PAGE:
ROISIN Shortall's decision to abandon her first shot at being inside government after 18 years as 'an outsider' strongly suggests she prefers the 'comfort zone' of opposition after all.
It is legitimate to ask: why, after spending two decades seeking senior political office to do things, does one walk away? Her ongoing spat with Health Minister James Reilly was well-known -- but even before she got to Leinster House she well knew politics is all about battles.
Her decision to resign as Junior Health Minister and from the Labour Parliamentary Party is an immediate double blow to her party leader Eamon Gilmore. By extension, in the medium and longer term, it is also a reverse for Taoiseach Enda Kenny, who must look now to keeping this bloated-majority government stable.
It is absolute murder for the smaller coalition partner in time of recession to show results and keep a stamp of identity. But as he walks the soul-less corridors of the United Nations headquarters in New York, Mr Gilmore knows this makes it all the harder to convince his die-hard left-wing members that his party is not being walked upon in government.
In this battle for the 'soul of Labour' he has already lost grassroots stalwart Willie Penrose, who has quit as 'super junior'. Ms Shortall's decision is another big score on the board for the 'I-told-you' brigade.
Up to last night, Ms Shortall had been part of an elite band of Labour TDs who came in on the celebrated 'Spring tide' of 1992 and managed to stay on long afterwards. She was a comfortable 1,200 votes over the quota in her first Dail electoral outing in November 1992; but almost five years later, in June 1997, she saw her vote had halved and she was the last of four TDs elected, scraping home without a quota on the 10th count.
That was quite a feat for Ms Shortall as the Labour Party saw its number of TDs all but halved from 33 to 17. It certainly showed she had a deal of luck -- but it also revealed grit that would see her continue to hack it over the coming decade-and-a-half.
Ms Shortall, who grew up in Drumcondra in the neighbourhood of Croke Park, is from a Fianna Fail background and clearly learnt a lot from that about pragmatism and constituency performance. She was educated at the Dominican College in Eccles Street in Dublin, a school known for instilling traditional values with an added dash of character and self-confidence.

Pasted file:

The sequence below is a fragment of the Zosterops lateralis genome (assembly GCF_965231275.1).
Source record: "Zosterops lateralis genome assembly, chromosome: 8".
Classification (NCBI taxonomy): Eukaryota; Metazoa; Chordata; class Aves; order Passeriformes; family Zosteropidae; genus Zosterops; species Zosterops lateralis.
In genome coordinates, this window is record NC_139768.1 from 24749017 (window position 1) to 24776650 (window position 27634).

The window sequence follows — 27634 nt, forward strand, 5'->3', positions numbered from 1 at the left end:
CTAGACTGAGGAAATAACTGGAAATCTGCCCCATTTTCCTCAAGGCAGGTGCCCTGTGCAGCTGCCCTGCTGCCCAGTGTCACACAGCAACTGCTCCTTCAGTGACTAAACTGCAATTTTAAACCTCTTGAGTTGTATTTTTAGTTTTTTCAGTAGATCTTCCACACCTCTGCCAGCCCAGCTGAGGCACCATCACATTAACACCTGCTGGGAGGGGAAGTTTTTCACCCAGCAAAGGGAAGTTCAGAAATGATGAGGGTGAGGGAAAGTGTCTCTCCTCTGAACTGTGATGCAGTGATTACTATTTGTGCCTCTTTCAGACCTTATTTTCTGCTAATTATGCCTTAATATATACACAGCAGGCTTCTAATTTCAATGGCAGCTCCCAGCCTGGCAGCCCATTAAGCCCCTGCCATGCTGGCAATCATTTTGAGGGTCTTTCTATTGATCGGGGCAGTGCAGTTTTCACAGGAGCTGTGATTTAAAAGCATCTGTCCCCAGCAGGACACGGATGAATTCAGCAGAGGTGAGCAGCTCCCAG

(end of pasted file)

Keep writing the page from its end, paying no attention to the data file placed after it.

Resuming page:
After doing a BA at UCD, she did a diploma in teaching deaf children at St Mary's College of Education in Marino and went to work at St Joseph's School in Cabra. She had a solid background of local activism in housing and school projects in Ballymun, Finglas and other parts of north Dublin, before being elected to Dublin City Council in June 1991 where she served until the ban on TDs also being councillors took effect in 2003. She also served on the old Eastern Health Board and was chairwoman for a term.
In the run-up to the November 1992 general election she fought a tough battle to get the Labour nomination and another follow-up row to ensure she was the only candidate.
She has always spoken with real passion about the need to represent vulnerable groups such as children, the unemployed, women and handicapped people.
She has also shown political ambition -- something that raises surprise about her recent behaviour. In 1997, when Dick Spring stood down as Labour leader she briefly floated her name as a potential candidate. In October 2002, she did stand and was placed fourth of four candidates as Pat Rabbitte romped home.
But she has also been drawn more towards the awkward squad than the officer board of the party. She was critical of the leadership after the 2002 General Election and shunned outgoing leader Ruairi Quinn's frontbench.
Realistically, there was little surprise when she was not included among the five chosen for the Cabinet by Mr Gilmore in March 2011. The Junior Health Minister's job did offer a chance to make a mark -- especially in relation to tackling alcohol abuse.
But all of that is history now.
From today, she will sit with the Independent TDs.